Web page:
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This blog is provided by Ashley Wilson, as a companion to the interview with Dr. Dale Meyerrose and his interview on Innovating Leadership, Co-creating Our Future titled Pandemic, Activism, Political Policies: Practical Actions for Leaders that aired on August 25th, 2020.
The leadership style that you implement when running your business can often have a significant impact on the success or failure of your company.
Excellent leadership isn’t about barking orders at a specific time or making sure that deadlines are met. You also need to consider the culture you’re creating in your company, and the inspiration you give to your employees.
There are many different styles of leadership when managing and running your team. Each comes with its pros and cons. Let’s inspect how specific leadership styles can affect the growth of your organization.
Autocratic / Authoritarian Leadership
In a crisis, an autocratic or authoritarian leadership style can be beneficial. Sometimes, when employees are panicked, they need the guidance of a strong and confident leader. However, more often than not, autocratic leadership isn’t as beneficial as it seems.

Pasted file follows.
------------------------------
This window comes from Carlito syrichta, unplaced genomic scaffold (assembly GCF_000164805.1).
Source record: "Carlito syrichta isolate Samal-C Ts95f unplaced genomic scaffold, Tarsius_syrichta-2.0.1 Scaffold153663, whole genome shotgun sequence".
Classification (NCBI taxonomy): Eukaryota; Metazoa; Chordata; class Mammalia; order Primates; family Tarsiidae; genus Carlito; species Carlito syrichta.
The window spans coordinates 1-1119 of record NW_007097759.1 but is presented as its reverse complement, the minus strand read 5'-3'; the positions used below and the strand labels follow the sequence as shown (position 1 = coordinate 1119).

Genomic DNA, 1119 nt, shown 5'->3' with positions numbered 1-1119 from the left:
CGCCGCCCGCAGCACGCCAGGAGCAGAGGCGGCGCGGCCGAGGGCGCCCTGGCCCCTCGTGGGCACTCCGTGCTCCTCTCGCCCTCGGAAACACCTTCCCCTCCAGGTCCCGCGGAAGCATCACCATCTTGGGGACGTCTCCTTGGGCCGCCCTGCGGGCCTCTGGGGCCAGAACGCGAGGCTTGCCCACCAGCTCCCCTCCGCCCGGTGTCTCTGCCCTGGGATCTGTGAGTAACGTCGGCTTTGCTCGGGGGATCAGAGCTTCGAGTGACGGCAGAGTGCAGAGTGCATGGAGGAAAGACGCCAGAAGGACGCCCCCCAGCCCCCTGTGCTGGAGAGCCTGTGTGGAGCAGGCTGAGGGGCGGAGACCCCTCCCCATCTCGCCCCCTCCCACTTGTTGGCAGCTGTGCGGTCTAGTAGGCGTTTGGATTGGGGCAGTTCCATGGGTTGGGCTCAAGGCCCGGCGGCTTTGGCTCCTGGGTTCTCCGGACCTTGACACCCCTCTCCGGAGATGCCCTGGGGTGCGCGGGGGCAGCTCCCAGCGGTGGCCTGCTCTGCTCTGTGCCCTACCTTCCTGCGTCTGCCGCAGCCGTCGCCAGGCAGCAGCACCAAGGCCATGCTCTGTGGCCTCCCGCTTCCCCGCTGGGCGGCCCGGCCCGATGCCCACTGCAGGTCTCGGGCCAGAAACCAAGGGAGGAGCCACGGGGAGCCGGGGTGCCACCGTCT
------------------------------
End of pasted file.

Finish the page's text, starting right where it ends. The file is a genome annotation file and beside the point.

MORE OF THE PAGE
This strategy allows you to run your organization from a top-down perspective, so all the power and authority in your company belongs to your senior management.
This also means that your employees can often feel as though their voices aren’t heard. Although this kind of leadership fosters an environment where working decisions are made quickly, allowing for enhanced efficiency, it also allows for less creativity and buy-in for employees.
Team members can see leaders in this style as uncompromising and controlling, which can lead to even more significant issues with morale.